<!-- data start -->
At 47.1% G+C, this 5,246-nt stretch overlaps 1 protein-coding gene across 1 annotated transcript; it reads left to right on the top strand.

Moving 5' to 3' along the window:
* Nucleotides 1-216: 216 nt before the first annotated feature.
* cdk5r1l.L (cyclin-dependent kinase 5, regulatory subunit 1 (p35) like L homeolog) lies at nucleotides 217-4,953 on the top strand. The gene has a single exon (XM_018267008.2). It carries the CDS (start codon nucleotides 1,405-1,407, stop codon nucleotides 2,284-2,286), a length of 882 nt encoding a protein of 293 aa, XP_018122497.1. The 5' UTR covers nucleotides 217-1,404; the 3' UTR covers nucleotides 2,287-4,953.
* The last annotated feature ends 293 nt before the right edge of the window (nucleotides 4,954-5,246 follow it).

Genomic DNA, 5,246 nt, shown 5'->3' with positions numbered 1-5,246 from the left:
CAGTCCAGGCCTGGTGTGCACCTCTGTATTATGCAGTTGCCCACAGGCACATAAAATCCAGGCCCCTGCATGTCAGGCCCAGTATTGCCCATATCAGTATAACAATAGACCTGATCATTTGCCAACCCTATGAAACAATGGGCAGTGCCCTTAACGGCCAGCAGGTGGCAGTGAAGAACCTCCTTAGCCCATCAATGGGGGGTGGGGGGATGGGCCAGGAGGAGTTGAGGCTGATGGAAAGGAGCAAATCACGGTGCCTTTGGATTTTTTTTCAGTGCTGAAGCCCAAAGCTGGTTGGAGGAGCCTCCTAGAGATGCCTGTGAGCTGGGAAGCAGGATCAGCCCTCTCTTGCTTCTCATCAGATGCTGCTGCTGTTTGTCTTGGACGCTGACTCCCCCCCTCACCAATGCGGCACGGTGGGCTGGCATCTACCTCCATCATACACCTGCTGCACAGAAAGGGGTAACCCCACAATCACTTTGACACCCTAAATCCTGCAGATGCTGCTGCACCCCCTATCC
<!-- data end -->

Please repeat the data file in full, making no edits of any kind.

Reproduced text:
At 47.1% G+C, this 5,246-nt stretch overlaps 1 protein-coding gene across 1 annotated transcript; it reads left to right on the top strand.

Moving 5' to 3' along the window:
* Nucleotides 1-216: 216 nt before the first annotated feature.
* cdk5r1l.L (cyclin-dependent kinase 5, regulatory subunit 1 (p35) like L homeolog) lies at nucleotides 217-4,953 on the top strand. The gene has a single exon (XM_018267008.2). It carries the CDS (start codon nucleotides 1,405-1,407, stop codon nucleotides 2,284-2,286), a length of 882 nt encoding a protein of 293 aa, XP_018122497.1. The 5' UTR covers nucleotides 217-1,404; the 3' UTR covers nucleotides 2,287-4,953.
* The last annotated feature ends 293 nt before the right edge of the window (nucleotides 4,954-5,246 follow it).

Genomic DNA, 5,246 nt, shown 5'->3' with positions numbered 1-5,246 from the left:
CAGTCCAGGCCTGGTGTGCACCTCTGTATTATGCAGTTGCCCACAGGCACATAAAATCCAGGCCCCTGCATGTCAGGCCCAGTATTGCCCATATCAGTATAACAATAGACCTGATCATTTGCCAACCCTATGAAACAATGGGCAGTGCCCTTAACGGCCAGCAGGTGGCAGTGAAGAACCTCCTTAGCCCATCAATGGGGGGTGGGGGGATGGGCCAGGAGGAGTTGAGGCTGATGGAAAGGAGCAAATCACGGTGCCTTTGGATTTTTTTTCAGTGCTGAAGCCCAAAGCTGGTTGGAGGAGCCTCCTAGAGATGCCTGTGAGCTGGGAAGCAGGATCAGCCCTCTCTTGCTTCTCATCAGATGCTGCTGCTGTTTGTCTTGGACGCTGACTCCCCCCCTCACCAATGCGGCACGGTGGGCTGGCATCTACCTCCATCATACACCTGCTGCACAGAAAGGGGTAACCCCACAATCACTTTGACACCCTAAATCCTGCAGATGCTGCTGCACCCCCTATCC